Pre-modern interpretation might find coherence between diverse portions of the Bible in several ways. For example, Origen (ca. 185-254) believed that at times it would be “absurd and impossible” to take the biblical text literally.[i] To be sure, he believed that far more of the biblical text was meant literally than the portion “with a purely spiritual signification.” But at points where the literal meaning did not coincide with Origen’s overall understanding, he interpreted the text allegorically.[ii]
Augustine (ca. 354-430) similarly set down the rule:
"Whatever exists in the word of God that cannot, when taken literally, be referred either to purity of life or sound doctrine, you may set down as figurative. Purity of life has reference to the love of God and one’s neighbor; sound doctrine to the knowledge of God and one’s neighbor."[iii]
Both Origen and Augustine thus used allegory and non-literal interpretation as tools to affirm the truthfulness of Scripture. They could interpret allegorically when the text said something that did not fit with their understanding—for Augustine especially when something did not fit with the rule of faith or the law of love. But they could also use it as a tool of coherence, to fit diverse parts of Scripture together that seemed to conflict in some way with each other.
The Protestant emphasis on the literal—or more accurately, the plain meaning of Scripture—thus removed a handy tool for affirming the truthfulness and coherence of the Bible in the face of apparent contradiction. In good evangelical fashion, Gordon Fee and Douglas Stuart give as one of their foundational hermeneutical principles the notion that “a text cannot mean [today] what it never could have meant to its author or his or her readers.”[iv] If we apply this dictum to Genesis 1:27 (which Fee and Stuart do not), we cannot understand the “us” in the statement, “Let us make humanity in our own image,” as a reference to the Trinity. The doctrine of the Trinity was not hammered out until the fourth century AD and thus Genesis would hardly have had this meaning to anyone in the second millennium before Christ. Unlike Wesley, the modernist evangelical hermeneutic gives priority to the probable historical meaning of the text over a theological significance such as Wesley himself drew from it.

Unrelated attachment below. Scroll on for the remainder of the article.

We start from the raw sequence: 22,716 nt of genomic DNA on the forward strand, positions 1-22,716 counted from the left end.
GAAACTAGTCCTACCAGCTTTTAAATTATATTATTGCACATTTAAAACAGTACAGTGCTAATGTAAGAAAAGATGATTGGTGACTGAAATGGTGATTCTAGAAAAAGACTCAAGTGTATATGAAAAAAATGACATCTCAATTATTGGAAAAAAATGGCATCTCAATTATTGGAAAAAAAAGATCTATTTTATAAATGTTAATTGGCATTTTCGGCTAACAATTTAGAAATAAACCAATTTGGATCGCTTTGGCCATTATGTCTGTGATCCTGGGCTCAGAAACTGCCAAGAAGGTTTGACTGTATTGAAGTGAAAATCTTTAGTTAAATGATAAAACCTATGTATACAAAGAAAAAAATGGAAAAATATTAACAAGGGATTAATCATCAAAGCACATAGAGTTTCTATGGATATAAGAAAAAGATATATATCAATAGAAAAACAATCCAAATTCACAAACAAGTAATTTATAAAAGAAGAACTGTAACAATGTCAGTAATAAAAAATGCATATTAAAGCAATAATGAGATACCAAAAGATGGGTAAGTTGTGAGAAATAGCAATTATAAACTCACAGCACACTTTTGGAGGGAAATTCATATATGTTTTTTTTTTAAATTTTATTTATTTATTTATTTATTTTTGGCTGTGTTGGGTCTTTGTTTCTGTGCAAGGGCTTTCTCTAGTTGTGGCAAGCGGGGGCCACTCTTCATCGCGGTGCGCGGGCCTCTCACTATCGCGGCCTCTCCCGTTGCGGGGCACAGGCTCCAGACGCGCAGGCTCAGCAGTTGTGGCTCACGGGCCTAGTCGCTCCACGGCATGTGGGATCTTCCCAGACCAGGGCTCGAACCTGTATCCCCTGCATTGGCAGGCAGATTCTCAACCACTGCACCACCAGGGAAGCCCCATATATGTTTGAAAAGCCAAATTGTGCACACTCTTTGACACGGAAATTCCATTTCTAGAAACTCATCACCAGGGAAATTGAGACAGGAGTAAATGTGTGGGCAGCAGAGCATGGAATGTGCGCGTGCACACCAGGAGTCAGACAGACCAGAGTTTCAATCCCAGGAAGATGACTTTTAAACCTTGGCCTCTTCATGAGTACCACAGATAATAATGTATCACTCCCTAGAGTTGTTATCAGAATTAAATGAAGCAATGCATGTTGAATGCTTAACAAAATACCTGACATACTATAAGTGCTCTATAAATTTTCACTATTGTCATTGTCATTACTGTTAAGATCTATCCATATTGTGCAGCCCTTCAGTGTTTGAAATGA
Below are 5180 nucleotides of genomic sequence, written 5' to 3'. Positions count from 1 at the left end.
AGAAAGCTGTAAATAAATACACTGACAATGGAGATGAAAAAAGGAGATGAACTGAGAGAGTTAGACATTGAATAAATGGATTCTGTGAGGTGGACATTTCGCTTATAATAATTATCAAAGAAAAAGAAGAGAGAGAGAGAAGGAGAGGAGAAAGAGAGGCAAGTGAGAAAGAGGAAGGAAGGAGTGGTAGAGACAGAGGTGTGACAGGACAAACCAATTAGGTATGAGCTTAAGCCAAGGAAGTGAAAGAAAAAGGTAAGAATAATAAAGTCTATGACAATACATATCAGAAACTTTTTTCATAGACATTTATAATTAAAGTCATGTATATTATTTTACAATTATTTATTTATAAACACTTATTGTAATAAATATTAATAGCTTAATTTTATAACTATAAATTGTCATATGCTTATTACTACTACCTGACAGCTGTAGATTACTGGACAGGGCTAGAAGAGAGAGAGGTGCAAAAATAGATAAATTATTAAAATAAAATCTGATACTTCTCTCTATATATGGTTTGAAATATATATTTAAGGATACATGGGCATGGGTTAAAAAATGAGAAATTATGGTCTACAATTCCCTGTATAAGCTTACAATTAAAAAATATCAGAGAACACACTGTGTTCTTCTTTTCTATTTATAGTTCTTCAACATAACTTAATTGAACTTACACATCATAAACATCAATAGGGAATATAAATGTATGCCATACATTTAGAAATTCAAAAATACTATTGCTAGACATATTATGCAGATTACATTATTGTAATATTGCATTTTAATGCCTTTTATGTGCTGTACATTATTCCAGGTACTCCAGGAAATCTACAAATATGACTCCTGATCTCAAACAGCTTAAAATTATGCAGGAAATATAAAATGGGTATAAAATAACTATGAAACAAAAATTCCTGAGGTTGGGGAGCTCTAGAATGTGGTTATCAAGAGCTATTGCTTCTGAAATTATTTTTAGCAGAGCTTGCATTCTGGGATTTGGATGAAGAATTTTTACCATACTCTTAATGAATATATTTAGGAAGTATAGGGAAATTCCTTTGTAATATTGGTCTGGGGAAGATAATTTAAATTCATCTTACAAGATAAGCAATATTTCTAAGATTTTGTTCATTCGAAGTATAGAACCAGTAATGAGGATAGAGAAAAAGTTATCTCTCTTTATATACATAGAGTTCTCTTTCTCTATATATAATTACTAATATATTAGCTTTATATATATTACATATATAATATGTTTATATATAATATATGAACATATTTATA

Kevin Vanhoozer similarly writes, “The Spirit may blow where, but not what, he wills.”[v] Such language is striking in its restrictive tone, but it is a reflection of Vanhoozer’s theological sense of the Spirit as one who bears witness to the Son, the Word (e.g., John 16:13), rather than being the word itself or the one who generates truth. For Vanhoozer, the function of the Spirit is as “the one who leads the community into the single correct interpretation: the literal sense.”[vi]
It is at this point that we might point out that the Wesleyan tradition for which this book is written has John Wesley himself more for a grandparent than as a parent, namely, the Wesleyan traditions that formed their identities in the holiness revivals of the late 1800’s: Wesleyans, Nazarenes, Free Methodists, and so forth. For those in these traditions, a “Wesleyan” hermeneutic cannot simply turn to John Wesley for precedent, but must look at the hermeneutic of its revivalist parents—even if to dismiss it. Mark Noll would call our forebears “fundamentalists,” but his use of this label skews the historical phenomenon—conspicuously in a way that exonerates his own theological sympathies of the label.[vii]